Carpal tunnel syndrome is a condition of the hand and arm which causes tingling, numbness and other symptoms to develop in these regions. Carpal tunnel syndrome affects roughly 1 out of every 20 people in the United States. While both men and women are affected by this condition, females are three times as likely as men to develop carpal tunnel syndrome. This may be due to the size of the carpal tunnel itself which can be smaller in women than men.
The carpal tunnel is a narrow passageway found on the bottom side of the wrist. This tunnel provides protection for the median nerve, along with the 9 tendons that bend the fingers. The median nerve controls movement and sensation in the first three fingers and thumb. If this nerve becomes pinched or compressed, the result is tingling, numbness, pain or weakness in the hand – referred to as carpal tunnel syndrome.
Causes of Carpal Tunnel Syndrome
Carpal tunnel syndrome develops as a result of anything that compresses, crowds or irritates the median nerve located in the carpal tunnel space. Oddly enough, many patients do not know the cause of their carpal tunnel syndrome. Unlike other conditions affecting the cartilage, muscles, and tendons, carpal tunnel syndrome is rarely identified because of one single event or activity. Instead, carpal tunnel syndrome often develops as a result of a number of factors.
Factors that can increase your risk of developing carpal tunnel syndrome include:
- Anatomic factors like a wrist fracture or dislocation
- Nerve-damaging conditions like diabetes
- Inflammatory conditions such as rheumatoid arthritis
- Fluid retention, (common during pregnancy or menopause) which can increase pressure in the carpal tunnel.
- Work factors such as doing the same repetitive hand movements over time or using vibrating tools. These activities may lead to stress or injury to the carpal tunnel.
- Gender – women are more likely to develop carpal tunnel syndrome, which has been attributed to the relatively smaller size of the carpal tunnel area in women compared to men.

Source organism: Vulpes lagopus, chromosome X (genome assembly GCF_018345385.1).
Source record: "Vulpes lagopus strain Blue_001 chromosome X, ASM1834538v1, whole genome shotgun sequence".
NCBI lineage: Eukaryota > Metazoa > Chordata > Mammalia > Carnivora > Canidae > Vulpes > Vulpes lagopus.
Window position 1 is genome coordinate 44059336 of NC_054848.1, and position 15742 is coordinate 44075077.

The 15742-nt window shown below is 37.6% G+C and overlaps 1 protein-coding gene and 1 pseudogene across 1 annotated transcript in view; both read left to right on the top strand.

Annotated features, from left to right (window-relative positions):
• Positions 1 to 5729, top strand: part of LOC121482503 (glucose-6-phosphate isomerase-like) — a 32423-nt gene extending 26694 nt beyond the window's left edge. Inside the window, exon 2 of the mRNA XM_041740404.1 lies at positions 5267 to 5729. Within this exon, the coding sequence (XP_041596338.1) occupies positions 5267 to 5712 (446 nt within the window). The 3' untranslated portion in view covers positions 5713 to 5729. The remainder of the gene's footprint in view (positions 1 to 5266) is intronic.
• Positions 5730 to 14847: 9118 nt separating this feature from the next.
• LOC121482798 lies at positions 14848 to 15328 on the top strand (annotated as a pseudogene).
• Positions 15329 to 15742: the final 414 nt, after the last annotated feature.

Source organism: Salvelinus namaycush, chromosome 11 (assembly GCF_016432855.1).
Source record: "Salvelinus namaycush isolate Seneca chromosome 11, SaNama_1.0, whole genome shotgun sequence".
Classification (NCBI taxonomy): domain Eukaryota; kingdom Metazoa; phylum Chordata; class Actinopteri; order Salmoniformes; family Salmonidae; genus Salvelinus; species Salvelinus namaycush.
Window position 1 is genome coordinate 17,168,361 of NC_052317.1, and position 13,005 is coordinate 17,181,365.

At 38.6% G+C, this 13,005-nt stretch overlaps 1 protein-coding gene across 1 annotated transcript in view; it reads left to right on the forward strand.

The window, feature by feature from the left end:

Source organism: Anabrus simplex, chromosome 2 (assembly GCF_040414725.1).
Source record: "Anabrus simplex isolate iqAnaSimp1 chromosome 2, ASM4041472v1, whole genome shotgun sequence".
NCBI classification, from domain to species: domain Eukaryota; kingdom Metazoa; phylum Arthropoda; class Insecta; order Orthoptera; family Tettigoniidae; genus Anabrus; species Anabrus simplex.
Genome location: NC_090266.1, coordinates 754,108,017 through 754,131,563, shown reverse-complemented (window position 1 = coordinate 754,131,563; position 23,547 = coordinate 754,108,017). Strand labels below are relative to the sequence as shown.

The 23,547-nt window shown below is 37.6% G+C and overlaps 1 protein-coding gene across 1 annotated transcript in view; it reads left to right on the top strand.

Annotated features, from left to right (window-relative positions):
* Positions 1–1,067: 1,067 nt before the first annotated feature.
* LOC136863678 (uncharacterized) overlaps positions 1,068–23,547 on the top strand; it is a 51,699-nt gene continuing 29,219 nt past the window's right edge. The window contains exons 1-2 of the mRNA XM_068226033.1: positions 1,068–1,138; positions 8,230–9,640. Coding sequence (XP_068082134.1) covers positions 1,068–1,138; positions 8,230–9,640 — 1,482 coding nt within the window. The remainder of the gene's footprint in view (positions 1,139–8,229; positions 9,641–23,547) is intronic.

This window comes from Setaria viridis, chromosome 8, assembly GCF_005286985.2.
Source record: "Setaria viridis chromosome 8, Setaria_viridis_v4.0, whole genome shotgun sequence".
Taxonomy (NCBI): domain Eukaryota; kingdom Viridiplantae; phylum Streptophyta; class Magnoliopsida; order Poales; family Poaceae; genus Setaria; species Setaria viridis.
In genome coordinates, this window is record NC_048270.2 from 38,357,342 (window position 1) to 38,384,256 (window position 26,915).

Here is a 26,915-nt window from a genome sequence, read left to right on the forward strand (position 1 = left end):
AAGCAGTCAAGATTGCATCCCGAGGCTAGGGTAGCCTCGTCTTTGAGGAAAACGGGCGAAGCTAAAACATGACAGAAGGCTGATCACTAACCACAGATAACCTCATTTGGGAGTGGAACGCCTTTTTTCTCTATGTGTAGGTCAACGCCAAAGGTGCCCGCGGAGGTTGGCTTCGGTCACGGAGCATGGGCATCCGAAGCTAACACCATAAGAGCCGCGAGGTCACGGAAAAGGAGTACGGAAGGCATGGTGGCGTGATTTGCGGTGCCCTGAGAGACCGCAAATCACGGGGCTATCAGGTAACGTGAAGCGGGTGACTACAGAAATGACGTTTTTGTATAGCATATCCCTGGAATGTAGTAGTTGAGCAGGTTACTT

Symptoms of Carpal Tunnel Syndrome
Typically, the first thing people experience with carpal tunnel syndrome is a numbness or tingling in the hands. This numbness comes and goes, and can even awaken people from sleep (we sometimes sleep with our wrists in uncomfortable positions, only noticing it when awakened by the pain.) In addition, carpal tunnel syndrome can go away on its own, or persist with no warning.
Some individuals with carpal tunnel syndrome will also notice sharp, shooting pains that extend along their arms. If untreated, burning sensations in the hand, along with decreased grip strength can result.
Treatment Options for Carpal Tunnel Syndrome
The treatment for carpal tunnel syndrome is dependent on the severity as determined on a case by case basis. The most effective solution often lies in a change of habits. Individuals whose carpal tunnel syndrome has developed as a result of doing repetitive exercises or motions can start by changing these habits to diminish symptoms.
For other patients, the key to treating carpal tunnel syndrome lies in first treating the underlying cause, which may be another condition such as arthritis or diabetes. With treatment of the underlying source, the symptoms of carpal tunnel syndrome will usually improve as well. Other causes, like pregnancy, will eventually resolve on their own, causing discomfort for a brief amount of time.
Other nonsurgical treatments for carpal tunnel syndrome may include medications such as nonsteroidal anti-inflammatory drugs or corticosteroids, steroid injections, physical therapy and yoga.
For patients that do not respond to conservative treatment methods, chronic pressure on the nerves around the wrist may necessitate surgery to achieve pain relief. Surgery is a last resort and is only recommended when all other options have been exhausted.
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